THE BOWERY–SPRING, 1994 a film by SARA DRIVER. 1994. USA. 10 min. WITH LUCY SANTE. A playful and personal account of Lower Manhattan’s most storied street.

This film screened exclusively for a week and is currently not available online.

THE BOWERY — It is the Spring of 1994 and independent filmmaker Sara Driver is caught in the waning days of the storied Lower Manhattan street with a video-camera. She’s never worked with video before and she’s been tasked with capturing “her NYC” by a French TV Channel for a series titled Postcards from NY. Off she goes, “no money baloney, no headaches,” just a sure-fire determination to document her community before it disappears. This punk attitude and proclivity for detailing her environs define the odd frequencies of Sara Driver’s cinema, one we’re excited to celebrate by showing The Bowery–Spring, 1994 in collaboration with Roxy Cinema’s current series “On the Bowery,” a tribute to Driver’s directed films as well as those she loves, including her portrait of Jean-Michel Basquiat, Boom for Real, and the surreal caper Judex by Georges Franju, among other attractions.


“One mile long, from Chatham Square to Cooper Square, ‘been a road as long as anyone can remember,” says author Lucy Sante, who narrates the videotape from beginning to end. Its mythos as a site of lurid and peculiar attractions precedes it, but Driver accentuates its more human elements by positioning her camera before passersby and catching their ramblings in media res. These improvised recordings display a local language, flaring with a shared excitement and genuine wonder about its surroundings.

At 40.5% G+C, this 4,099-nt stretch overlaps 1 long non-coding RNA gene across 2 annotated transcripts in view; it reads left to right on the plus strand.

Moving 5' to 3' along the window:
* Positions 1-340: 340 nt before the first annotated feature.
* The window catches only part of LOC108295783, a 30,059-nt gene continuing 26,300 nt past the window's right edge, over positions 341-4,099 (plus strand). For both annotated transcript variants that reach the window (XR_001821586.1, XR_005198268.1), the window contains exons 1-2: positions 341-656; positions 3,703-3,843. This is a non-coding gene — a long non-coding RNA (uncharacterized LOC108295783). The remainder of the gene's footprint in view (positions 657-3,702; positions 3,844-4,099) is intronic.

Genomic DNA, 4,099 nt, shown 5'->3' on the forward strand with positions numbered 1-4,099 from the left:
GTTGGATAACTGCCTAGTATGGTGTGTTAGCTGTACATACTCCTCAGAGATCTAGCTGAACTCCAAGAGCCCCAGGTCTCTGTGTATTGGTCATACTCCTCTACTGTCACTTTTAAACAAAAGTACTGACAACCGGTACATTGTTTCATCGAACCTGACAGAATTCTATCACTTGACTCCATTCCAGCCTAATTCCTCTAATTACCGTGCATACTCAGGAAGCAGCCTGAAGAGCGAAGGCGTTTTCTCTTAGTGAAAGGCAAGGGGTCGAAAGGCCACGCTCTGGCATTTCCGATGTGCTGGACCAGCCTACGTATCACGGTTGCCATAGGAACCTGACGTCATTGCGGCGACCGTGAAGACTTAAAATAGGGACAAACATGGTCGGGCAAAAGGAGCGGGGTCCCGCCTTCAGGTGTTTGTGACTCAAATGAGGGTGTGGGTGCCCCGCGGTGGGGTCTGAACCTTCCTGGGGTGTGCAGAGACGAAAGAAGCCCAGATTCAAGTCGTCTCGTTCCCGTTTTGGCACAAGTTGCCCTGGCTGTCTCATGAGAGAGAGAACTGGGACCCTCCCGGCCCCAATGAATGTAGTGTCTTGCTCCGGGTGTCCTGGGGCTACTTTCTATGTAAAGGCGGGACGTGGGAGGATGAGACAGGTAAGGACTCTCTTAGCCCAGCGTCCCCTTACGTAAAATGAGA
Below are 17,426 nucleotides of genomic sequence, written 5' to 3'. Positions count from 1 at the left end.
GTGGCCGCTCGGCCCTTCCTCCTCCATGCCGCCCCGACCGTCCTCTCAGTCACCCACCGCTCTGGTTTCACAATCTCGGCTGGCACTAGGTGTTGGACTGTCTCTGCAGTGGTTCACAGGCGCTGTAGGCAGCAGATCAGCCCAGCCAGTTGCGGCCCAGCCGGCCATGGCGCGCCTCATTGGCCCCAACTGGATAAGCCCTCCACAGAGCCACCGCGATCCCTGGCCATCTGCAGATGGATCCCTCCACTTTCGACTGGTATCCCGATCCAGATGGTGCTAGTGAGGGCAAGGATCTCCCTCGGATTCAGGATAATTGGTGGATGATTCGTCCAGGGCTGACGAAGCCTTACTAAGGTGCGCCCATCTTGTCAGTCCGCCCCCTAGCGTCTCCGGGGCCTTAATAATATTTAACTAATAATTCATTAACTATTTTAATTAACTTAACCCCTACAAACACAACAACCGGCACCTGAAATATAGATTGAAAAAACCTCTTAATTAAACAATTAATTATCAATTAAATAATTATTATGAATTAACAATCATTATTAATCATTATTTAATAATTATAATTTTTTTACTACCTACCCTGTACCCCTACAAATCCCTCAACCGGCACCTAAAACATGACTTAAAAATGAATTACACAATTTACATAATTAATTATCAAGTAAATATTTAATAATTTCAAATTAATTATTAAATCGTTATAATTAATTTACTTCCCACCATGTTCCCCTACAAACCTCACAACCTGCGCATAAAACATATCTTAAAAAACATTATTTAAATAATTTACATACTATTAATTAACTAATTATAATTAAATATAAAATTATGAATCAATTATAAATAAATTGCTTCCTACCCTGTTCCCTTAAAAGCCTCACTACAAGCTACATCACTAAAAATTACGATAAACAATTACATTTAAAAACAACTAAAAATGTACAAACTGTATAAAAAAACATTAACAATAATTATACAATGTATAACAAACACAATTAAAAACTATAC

“The Bowery was one of my favorite streets in NYC. Every day or night you would overhear or see something totally human and poetic whether it was heartbreaking, violent or humorous. In Merriam-Webster Dictionary one of the definitions of Bowery, street in New York City: a city district known for cheap bars and derelicts.” SARA DRIVER


Today, Driver’s short can be seen as a relic from a bygone New York that was “owned and ruled by the disillusioned and outcast,” according to the filmmaker. During Rudy Giuliani’s mayoral term, the Bowery’s houseless population was dispersed. Over time, the neighborhood became one of Manhattan’s most expensive, ceasing to be a site of spontaneous wonders and lending itself to the speculative interests of the real estate market. In this transmission’s unpolished form, the buried zest of the Bowery lives on; it is both a testament to the neighborhood’s incalculable influence on New York and Driver’s ability to transform seemingly small sights into history.


Born in StuyTown, NYC, and raised in Westfield, New Jersey, Sara Driver has developed an enchanting presence before and behind the camera. Belonging to the mythical crop of artists that populated Manhattan’s Lower East Side during the 1980s, Driver produced her partner Jim Jarmusch’s break-out sensation Stranger than Paradise, directed the featurette You Are Not I, and followed it up with the SoHo-based fantasy Sleepwalk. In 1993, her film When Pigs Fly— shot by legendary cinematographer Robby Müller—was nominated for a Golden Leopard at the Locarno Film Festival. She has served as a juror on multiple film festivals across the globe and is currently working on a film about Sundowner’s Syndrome, starring Nicoletta Braschi.


Text written by Nicolas Pedrero-Setzer. Special thanks to Arielle de Saint Phalle for making this screening possible.